So it is a riddle, and only a few of the potential answers could provide any comfort to Big Pharma. One multinational was suggesting yesterday that the situation could be explained by a combination of factors: fewer springtime allergies affecting the asthma market and a drop in advertising of depression drugs now that several brands have lost patent protection.

Then there's the new over-the-counter alternatives to treat heartburn. And there's the health scares in hormone replacement therapy. Some even blame a mild flu season, which meant fewer people went to the doctor and fewer extra ailments were picked up as a result.

Many commentators, though, are not so sanguine. "The erosion rate of the pharmaceutical business model of the mid-to-late 1990s is clearly accelerating," Andrew Baum of Morgan Stanley told clients in a recent investment note. After years of rising prices, prescriptions in the US are now much more sensitive to drug prices, since patients are increasingly often required by their health insurers to contribute part of the cost.

"The rise in co-pay appears to have had a profound impact on physician prescribing and patient compliance. Rising co-pay is closely associated with fewer patients filling prescriptions for high priced products," he said.

More people are describing US branded drug prices as a rip-off because they can fall by up to 90 per cent when generic competition enters the market. The industry protests that it must recoup the phenomenal cost of developing a drug in the five to 10 years before patents expire. The volume of prescriptions fell in the second quarter, but the value of prescriptions of branded drugs held steady - suggesting more price increases.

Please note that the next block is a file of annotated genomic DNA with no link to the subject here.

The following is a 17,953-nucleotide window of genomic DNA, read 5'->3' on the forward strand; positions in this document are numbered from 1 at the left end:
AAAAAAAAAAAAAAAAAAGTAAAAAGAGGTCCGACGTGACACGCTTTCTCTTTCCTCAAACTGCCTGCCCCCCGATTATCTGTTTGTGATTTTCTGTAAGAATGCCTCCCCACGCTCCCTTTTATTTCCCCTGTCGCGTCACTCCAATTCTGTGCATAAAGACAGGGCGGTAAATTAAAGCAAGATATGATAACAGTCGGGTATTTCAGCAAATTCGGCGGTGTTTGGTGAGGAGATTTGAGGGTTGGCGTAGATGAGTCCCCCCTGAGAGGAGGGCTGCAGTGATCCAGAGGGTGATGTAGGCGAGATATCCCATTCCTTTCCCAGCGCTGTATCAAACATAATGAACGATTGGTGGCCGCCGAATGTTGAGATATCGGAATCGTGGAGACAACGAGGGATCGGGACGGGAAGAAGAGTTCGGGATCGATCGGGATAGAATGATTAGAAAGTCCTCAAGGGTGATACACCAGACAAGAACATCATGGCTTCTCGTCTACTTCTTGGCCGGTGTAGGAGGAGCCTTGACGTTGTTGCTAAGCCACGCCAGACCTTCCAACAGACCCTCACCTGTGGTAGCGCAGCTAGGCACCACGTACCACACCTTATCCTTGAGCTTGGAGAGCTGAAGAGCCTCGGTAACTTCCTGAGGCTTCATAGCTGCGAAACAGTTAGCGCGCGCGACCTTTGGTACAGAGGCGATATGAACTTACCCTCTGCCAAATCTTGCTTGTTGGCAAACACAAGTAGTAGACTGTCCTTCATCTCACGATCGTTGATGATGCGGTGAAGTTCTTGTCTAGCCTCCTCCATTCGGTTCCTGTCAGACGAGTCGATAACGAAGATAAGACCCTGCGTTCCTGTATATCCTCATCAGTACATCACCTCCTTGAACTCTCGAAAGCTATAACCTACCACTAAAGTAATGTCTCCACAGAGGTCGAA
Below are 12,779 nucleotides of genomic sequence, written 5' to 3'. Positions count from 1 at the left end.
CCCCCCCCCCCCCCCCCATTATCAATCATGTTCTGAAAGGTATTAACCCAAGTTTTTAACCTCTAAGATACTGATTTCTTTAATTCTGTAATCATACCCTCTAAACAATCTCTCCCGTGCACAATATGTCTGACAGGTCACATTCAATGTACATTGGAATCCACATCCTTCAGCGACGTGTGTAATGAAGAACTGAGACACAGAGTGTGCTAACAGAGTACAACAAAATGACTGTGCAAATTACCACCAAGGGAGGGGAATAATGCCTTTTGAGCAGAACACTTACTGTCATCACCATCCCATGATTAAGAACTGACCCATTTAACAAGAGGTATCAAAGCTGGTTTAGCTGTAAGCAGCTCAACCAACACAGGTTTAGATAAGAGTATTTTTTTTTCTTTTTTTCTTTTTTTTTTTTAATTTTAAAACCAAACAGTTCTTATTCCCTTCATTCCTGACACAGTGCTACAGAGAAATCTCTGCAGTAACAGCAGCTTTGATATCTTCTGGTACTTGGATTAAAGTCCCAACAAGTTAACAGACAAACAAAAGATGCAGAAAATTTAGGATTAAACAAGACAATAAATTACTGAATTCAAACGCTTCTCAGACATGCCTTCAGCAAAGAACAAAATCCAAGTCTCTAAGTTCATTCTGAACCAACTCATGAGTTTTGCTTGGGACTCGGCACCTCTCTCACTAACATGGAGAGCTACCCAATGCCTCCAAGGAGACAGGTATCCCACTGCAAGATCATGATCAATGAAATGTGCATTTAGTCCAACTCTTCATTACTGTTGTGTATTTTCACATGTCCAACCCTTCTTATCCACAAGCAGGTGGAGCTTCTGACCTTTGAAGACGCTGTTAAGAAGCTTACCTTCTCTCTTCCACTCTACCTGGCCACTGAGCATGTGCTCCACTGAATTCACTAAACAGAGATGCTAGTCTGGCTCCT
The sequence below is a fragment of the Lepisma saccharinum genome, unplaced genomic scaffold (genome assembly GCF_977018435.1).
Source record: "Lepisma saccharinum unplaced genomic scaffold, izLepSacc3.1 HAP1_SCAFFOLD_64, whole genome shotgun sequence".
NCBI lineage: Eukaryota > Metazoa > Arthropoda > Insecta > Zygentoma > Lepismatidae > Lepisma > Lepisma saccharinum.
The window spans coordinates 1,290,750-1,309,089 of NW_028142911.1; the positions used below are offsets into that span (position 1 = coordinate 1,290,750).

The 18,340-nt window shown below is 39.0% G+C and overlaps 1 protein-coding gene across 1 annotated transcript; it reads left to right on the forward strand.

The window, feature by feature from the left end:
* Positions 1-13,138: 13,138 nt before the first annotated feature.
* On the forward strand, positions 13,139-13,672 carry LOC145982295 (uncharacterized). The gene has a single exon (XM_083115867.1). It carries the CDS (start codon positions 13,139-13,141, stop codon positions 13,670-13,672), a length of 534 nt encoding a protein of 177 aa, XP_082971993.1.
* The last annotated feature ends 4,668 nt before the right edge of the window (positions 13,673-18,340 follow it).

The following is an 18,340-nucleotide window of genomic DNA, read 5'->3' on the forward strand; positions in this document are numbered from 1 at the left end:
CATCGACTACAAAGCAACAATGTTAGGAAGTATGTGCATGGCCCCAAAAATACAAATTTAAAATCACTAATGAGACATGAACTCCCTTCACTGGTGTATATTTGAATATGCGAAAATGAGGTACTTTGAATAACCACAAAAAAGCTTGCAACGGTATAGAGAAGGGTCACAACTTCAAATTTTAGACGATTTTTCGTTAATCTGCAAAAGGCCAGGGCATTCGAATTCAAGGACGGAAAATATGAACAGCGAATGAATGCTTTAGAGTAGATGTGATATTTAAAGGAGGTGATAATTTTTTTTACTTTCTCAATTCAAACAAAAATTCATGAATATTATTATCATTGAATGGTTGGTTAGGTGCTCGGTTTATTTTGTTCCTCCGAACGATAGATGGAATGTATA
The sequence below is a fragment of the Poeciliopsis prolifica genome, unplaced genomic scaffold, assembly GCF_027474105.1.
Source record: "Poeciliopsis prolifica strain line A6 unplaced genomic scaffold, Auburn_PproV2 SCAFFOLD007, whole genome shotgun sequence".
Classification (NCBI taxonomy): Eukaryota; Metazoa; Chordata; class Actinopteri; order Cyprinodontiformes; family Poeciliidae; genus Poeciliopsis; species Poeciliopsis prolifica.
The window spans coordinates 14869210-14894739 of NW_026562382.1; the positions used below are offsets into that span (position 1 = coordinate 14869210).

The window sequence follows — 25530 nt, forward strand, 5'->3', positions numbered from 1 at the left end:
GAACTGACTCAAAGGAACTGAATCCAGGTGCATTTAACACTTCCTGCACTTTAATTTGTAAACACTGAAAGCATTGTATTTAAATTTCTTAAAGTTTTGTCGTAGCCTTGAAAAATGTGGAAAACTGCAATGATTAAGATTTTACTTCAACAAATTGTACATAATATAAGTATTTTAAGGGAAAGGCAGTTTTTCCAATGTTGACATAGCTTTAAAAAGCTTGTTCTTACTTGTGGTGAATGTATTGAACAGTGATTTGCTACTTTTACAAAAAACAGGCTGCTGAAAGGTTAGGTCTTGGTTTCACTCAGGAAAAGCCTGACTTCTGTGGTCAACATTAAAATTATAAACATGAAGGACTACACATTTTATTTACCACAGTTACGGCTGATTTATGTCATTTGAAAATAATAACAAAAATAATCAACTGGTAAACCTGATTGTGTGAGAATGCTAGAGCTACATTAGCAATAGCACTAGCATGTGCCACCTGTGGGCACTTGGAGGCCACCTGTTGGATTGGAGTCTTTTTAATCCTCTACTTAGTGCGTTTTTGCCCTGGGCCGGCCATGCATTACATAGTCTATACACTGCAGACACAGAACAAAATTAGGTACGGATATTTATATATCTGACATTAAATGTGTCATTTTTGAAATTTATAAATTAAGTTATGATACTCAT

Stewart Adkins, pharmaceuticals analyst at Lehman Brothers, warns that the industry should be very worried about the loss of trust it is facing and the public's declining belief that drugs offer value for money.

"There are 40 million uninsured people in the US ... and many others who are only partially insured. These people are likely to miss out one dose in three. The costs to the managed care organisations have been going down because of collective buying, but if the industry raises list prices [paid by senior citizens] that will lead to a further loss of trust."

Big Pharma counters that it has offered millions of uninsured seniors with discount cards. GlaxoSmithKline and Pfizer have the biggest such schemes. But Mr Adkins says: "By the time you are having to offer discount cards, in a sense you have lost the battle."